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Building Accountable and Transparent Boards: The Board’s Path to Excellence

When speaking about club governance, we distinguish between principles and practices. Principles are those elements of a governance model that are to be held inviolate. The five principles that are critical to the efficiency and effectiveness of a club governance model are:

  1. Clarity of authority transfer
  2. Clarity of accountability
  3. Board speaks with one voice – in writing
  4. Selection of board members on the merits
  5. Committing to excellence

In previous articles in this issue, we addressed principle three in our discussion of a board policies manual and principle four in our dream team feature. Now we will cover the remaining principles.

Clarifying and Trancing Authority and Accountability

Both member policies (bylaws) and board policies (board policies manual) play a key role in transferring authority and assigning accountability. The bylaws not only describe the governing body (board), including its size, officers and terms of service, but also the authority the members delegate to the board. Some bylaws give broad, wide ranging authority without detail, while other bylaws list specific duties the board is authorized to carry out. Almost all bylaws contain caveats that limit the board’s authority, such as a limitation on assessments, selling property or amending the bylaws. While a small minority of club bylaws will permit the board to amend the bylaws, the vast majority require amendments to be approved by the members. 

Although all clubs have bylaws that convey authority from the members to the board, in too many clubs, the authority transfer gets stalled at the board level. In order to honor the first basic principle, the board must clarify in writing how it will use its authority to achieve the club’s mission. A board policies manual (BPM) is the most efficient and effective method for the board to communicate how it will use the authority given it in the bylaws. Just as the bylaws delegate authority to the board with certain caveats, so the board delegates authority in a BPM to the general manager with caveats and the general manager to his/her staff with caveats in staff handbooks. Each level of the organization therefore understands what decisions it is permitted to make. If the boundaries for decision-making shift because of a changing situation, the appropriate document conveying the authority is amended.

Accountability Through a BPM

In the same way a BPM makes clear how the board will be structured, how it will operate and what authority it will grant the general manager, it also makes clear how the board will hold the general manager accountable for exercising the authority to accomplish the club’s mission. The BPM includes a list of reports it expects to receive from the general manager along with their frequency. It also includes a reference to the strategic plan and how the decisions by the general manager are expected to align with the plan. Finally, a BPM includes the annual goals or benchmarks on which the general manager will be evaluated. Just as important as clearly documenting the transfer of authority is clearly articulating accountability, such as clarifying what is expected of the general manager in utilizing his/her delegated authority. In this case, documenting  means explicit written policies. Too often boards operate on implicit policies, relying on word of mouth, tradition, experience of officers or some other source for making decisions. Not formally establishing policies in writing invites decisions by people, rather than rules that base policies on thoughtful discussions and deliberation, not by the highest ranking or loudest person in the room.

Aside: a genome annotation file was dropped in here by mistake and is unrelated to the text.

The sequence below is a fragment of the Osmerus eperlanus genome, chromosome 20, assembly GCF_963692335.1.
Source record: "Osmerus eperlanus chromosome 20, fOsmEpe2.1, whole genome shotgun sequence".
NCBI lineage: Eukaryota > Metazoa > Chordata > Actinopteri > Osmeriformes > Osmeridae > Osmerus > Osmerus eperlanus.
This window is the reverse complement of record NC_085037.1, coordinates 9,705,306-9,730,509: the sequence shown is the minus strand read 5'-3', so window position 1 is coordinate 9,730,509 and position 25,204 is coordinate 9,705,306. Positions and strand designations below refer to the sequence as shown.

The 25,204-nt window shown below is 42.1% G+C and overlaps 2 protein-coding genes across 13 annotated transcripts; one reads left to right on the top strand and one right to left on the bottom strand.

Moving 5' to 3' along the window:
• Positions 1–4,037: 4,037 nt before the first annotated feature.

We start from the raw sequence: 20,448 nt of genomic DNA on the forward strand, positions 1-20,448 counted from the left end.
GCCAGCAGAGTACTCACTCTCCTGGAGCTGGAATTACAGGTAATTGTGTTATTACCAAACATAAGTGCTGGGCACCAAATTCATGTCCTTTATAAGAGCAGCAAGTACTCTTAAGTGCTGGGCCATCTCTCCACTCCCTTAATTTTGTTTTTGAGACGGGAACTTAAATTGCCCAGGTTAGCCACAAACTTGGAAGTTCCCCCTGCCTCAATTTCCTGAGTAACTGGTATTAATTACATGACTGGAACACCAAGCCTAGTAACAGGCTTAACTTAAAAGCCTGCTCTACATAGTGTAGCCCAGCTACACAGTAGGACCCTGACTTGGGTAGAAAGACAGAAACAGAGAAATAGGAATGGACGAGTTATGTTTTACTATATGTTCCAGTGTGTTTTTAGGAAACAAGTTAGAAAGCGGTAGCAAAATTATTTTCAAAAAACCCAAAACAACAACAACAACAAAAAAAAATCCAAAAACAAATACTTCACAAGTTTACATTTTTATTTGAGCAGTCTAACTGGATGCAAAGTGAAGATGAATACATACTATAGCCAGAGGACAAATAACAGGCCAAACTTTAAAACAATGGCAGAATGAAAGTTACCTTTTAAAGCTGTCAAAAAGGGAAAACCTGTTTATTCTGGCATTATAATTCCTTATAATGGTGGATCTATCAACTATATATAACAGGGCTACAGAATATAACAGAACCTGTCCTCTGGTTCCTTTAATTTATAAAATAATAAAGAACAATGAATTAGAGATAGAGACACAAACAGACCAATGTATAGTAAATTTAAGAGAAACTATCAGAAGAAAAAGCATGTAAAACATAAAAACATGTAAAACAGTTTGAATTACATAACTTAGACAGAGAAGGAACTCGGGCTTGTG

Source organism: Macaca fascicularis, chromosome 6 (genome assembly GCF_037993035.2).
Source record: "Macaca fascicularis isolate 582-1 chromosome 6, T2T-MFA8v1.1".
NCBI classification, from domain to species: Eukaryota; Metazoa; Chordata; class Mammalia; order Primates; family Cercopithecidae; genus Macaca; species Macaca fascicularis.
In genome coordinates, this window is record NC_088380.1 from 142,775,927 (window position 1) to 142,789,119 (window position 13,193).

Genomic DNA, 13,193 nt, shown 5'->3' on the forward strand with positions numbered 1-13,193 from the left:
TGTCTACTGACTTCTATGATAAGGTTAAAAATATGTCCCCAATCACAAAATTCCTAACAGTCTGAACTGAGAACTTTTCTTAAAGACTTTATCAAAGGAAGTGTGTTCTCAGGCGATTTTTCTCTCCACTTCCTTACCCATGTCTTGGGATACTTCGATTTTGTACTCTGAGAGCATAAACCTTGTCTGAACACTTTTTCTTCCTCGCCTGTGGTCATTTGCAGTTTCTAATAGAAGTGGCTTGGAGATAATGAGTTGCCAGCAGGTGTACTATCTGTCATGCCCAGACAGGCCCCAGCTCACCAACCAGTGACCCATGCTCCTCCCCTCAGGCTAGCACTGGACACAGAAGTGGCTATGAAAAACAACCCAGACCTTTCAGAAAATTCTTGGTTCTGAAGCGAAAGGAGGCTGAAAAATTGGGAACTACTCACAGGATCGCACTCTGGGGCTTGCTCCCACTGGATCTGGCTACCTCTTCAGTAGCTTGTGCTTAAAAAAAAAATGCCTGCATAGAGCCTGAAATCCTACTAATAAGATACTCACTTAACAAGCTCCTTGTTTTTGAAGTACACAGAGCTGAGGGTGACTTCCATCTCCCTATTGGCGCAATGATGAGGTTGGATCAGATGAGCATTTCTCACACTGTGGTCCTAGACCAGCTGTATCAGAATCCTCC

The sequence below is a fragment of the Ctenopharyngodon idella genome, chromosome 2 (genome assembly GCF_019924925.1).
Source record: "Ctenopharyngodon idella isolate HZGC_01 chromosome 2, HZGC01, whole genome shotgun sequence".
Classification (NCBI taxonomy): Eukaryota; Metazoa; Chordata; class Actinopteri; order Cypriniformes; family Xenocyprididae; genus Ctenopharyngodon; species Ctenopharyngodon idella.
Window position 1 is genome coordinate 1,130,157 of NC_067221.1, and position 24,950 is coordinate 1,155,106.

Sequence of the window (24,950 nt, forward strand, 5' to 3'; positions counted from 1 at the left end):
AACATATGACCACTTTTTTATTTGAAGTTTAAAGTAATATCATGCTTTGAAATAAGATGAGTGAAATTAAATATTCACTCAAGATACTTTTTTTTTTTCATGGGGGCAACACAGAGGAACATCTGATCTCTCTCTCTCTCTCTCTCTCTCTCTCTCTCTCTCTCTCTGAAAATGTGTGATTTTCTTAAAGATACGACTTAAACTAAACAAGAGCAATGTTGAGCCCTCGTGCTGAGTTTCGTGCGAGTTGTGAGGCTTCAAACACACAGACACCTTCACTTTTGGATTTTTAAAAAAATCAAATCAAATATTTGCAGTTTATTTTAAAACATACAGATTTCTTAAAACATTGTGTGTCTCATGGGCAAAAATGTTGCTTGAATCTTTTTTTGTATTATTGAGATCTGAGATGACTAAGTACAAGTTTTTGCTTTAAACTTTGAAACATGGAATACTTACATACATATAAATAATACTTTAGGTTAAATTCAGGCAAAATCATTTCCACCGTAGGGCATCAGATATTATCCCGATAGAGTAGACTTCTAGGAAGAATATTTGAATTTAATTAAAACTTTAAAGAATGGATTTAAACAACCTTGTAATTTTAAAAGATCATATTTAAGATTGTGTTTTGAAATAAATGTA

One of the most frequent messages we hear during member focus groups is the perceived lack of transparency on the part of the board. Such a perception often leads to distrust and unwarranted criticism. Explicit policies appropriately cataloged in a BPM will not only provide for a clear description of authority and accountability, but it will also communicate a posture of transparency between the board and the staff as well as the board and the membership. A board that makes clear in a BPM how it will employ its authority displays both an openness to the members as well as its accountability to them. 

Committing to Excellence

The fifth principle of good club governance is a commitment to excellence. In a way, this is a catch-all principle that subsumes best practices, i.e., policies and methods that foster efficiency in governing, effectiveness in operations and cohesiveness in the community. It’s the principle of encouraging boards to initially look for ways to get good and constantly seek ways to stay good. Strategic plans almost always need to be reviewed and refined as assumptions or trends change. Board policies will require additions, deletions or amendments. Operations rules and regulations also must adjust to the times. But responding to change must be orderly and not responsive to a whim. Good boards document their plans but are ready to alter them after due consideration of the reasons for change. In the same way good boards develop and publish board policies, it should use them as a governance management system, and adjust them as situations warrant. Sustaining good governance is neither about rigidly holding on to current policies nor about making hasty changes in course.